THE United States Supreme Court has handed Republicans an election-year gift. In a 6-3 decision, the court gave its blessing to a modern day version of the poll tax in a ruling that could make voting more difficult for some citizens, especially those likely to favor Democratic candidates.
Just in time for this week's Indiana primary, the high court upheld an Indiana law that requires voters to show a government-issued photo identification before voting. The statute permits voters who lack such identification to cast provisional ballots, but they must appear at their county courthouse within 10 days to show identification for those votes to be counted.
Dozens of states have voter ID laws but the Indiana measure is considered one of the strictest because of the hoops it requires voters to jump through who currently lack photo identification. To obtain one, courtesy of the state, Indiana residents must produce documents such as a birth certificate, passport, certificate of naturalization, or military ID.
No similar barriers existed before Republicans in state after state wielded their party's controlling power in legislatures to push through voter ID laws, including a less-restrictive version in Ohio. Previously, most citizens needed only to sign a poll book to vote, with their signatures checked against one on file. The system has worked for years without anything approaching a problem with in-person voter fraud.
But the GOP's concocted argument that voter ID requirements are necessary to deter the possibility of voter fraud found a sympathetic audience among the justices.
What makes this decision worse is that the controlling opinion was written by Justice John Paul Stevens, who typically could be counted on to see through bogus political arguments.
Justice Stevens swallowed the GOP mantra whole, insisting that the justifications for the law "should not be disregarded simply because partisan interest may have provided one motivation for the votes of individual legislators."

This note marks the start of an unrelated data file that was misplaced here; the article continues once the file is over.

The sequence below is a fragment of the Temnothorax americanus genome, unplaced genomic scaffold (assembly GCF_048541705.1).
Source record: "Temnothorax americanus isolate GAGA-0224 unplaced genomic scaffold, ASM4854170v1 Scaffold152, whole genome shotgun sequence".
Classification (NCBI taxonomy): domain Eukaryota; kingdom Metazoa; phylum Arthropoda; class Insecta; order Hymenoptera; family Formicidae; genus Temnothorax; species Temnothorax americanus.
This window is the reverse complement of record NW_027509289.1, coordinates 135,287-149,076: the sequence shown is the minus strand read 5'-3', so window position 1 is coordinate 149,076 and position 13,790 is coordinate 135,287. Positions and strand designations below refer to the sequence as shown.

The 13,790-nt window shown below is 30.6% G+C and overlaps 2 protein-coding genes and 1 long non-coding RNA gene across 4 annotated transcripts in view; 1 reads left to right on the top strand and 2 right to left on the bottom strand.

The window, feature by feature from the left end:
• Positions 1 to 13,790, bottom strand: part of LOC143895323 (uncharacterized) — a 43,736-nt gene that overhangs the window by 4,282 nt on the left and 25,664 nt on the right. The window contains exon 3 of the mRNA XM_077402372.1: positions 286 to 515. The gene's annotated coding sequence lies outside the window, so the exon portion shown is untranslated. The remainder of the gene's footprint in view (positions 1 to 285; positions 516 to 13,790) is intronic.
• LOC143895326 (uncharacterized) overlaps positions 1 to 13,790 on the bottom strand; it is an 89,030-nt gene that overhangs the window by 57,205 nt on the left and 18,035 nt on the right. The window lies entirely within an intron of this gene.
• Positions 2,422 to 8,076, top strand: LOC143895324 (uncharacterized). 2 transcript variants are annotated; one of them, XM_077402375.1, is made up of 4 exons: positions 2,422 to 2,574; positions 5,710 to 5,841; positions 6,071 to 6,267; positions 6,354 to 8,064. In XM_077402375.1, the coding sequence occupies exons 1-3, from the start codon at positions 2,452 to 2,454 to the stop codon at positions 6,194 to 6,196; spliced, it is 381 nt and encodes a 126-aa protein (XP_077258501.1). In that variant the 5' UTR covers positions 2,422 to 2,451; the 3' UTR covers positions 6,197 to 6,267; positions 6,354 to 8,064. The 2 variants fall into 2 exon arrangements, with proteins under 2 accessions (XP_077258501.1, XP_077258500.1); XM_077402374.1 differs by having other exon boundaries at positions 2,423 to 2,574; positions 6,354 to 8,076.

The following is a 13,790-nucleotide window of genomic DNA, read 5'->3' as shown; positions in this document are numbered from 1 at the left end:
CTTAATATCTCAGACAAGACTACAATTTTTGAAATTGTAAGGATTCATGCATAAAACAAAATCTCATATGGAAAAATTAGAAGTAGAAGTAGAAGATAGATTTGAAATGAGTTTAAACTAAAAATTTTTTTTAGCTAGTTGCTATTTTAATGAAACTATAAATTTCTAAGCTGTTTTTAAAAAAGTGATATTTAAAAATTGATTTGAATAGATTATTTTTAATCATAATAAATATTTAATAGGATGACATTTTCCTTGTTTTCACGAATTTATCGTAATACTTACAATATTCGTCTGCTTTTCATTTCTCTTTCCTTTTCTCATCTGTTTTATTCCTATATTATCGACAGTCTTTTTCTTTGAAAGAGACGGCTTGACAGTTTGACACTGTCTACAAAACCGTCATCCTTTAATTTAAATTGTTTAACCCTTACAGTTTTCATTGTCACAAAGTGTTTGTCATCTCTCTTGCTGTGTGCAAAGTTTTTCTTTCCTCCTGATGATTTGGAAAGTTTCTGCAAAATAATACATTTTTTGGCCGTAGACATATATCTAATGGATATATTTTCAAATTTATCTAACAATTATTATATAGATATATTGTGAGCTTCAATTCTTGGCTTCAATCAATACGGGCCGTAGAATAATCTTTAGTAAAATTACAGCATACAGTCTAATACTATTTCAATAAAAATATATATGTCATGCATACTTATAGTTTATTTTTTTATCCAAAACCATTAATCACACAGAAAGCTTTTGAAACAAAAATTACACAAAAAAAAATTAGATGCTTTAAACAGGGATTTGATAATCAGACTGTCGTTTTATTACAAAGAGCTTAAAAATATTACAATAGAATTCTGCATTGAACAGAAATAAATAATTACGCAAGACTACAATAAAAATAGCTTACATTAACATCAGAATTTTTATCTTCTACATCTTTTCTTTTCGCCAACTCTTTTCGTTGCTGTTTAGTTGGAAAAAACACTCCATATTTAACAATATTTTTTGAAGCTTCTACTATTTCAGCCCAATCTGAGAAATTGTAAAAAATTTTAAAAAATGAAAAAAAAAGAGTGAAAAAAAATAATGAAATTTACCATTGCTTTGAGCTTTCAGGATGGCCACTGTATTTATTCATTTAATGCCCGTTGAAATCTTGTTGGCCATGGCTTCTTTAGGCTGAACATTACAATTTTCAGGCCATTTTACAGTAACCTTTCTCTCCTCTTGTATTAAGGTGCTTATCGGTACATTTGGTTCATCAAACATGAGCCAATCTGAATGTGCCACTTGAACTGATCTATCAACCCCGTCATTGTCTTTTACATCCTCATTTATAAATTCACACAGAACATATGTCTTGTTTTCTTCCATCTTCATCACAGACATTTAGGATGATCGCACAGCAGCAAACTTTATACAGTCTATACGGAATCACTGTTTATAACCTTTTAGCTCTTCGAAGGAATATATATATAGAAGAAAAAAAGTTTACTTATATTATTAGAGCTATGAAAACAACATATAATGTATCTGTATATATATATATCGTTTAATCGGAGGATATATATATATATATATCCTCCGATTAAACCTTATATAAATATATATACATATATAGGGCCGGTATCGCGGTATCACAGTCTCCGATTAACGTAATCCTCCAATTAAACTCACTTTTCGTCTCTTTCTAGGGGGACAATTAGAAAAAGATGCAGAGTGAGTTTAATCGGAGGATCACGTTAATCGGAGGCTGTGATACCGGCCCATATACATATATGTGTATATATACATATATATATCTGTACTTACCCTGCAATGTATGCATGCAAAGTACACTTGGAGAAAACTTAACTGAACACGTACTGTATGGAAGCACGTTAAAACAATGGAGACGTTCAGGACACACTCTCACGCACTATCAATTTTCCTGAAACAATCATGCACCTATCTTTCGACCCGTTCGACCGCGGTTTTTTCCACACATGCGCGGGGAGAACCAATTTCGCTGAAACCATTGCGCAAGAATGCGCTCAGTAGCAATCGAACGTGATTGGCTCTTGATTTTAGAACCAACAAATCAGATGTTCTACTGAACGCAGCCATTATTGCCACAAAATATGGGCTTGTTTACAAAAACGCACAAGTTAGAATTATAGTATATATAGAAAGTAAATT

As Justice David Souter, along with Justices Ruth Bader Ginsburg and Stephen Breyer pointed out in their dissent, "Indiana has made no such justification" for the statute "and as to some aspects of the law, it hardly even tried." We, and many others, concur .
Voter ID laws are a solution in search of a problem predicated on political calculations. The administrative obstacles thrown up will make it harder for thousands of elderly, poor, and minority voters to cast ballots and could even intimidate some from going to the polls. Otherwise qualified voters who don't have a driver's license are even less likely to be able to produce a birth certificate required to obtain a separate ID card like the one Indiana issues.
The scenario is precisely like voting laws enacted decades ago in the South to keep blacks from voting, the old poll tax. Yet the Supreme Court brushed aside any link between partisan politics and voter identification laws, saying state action to stop voter fraud mitigated associated political issues.
The main problem with that line of argument: Not one case of actual voting fraud was put in evidence in the case, just as voting fraud has not been proven to be a widespread problem in Ohio or anywhere in the nation. The court has created a solution to a problem that doesn't exist.
The decision amounts to "a body blow to what America stands for - equal access to the polls," said Sen. Chuck Schumer of New York, who leads the Democrats' Senate election efforts.
We agree. Few American freedoms are more sacrosanct than the right to vote without "denial or abridgement" of that right. Unfortunately, the Supreme Court has blithely given the back of its hand to that freedom.
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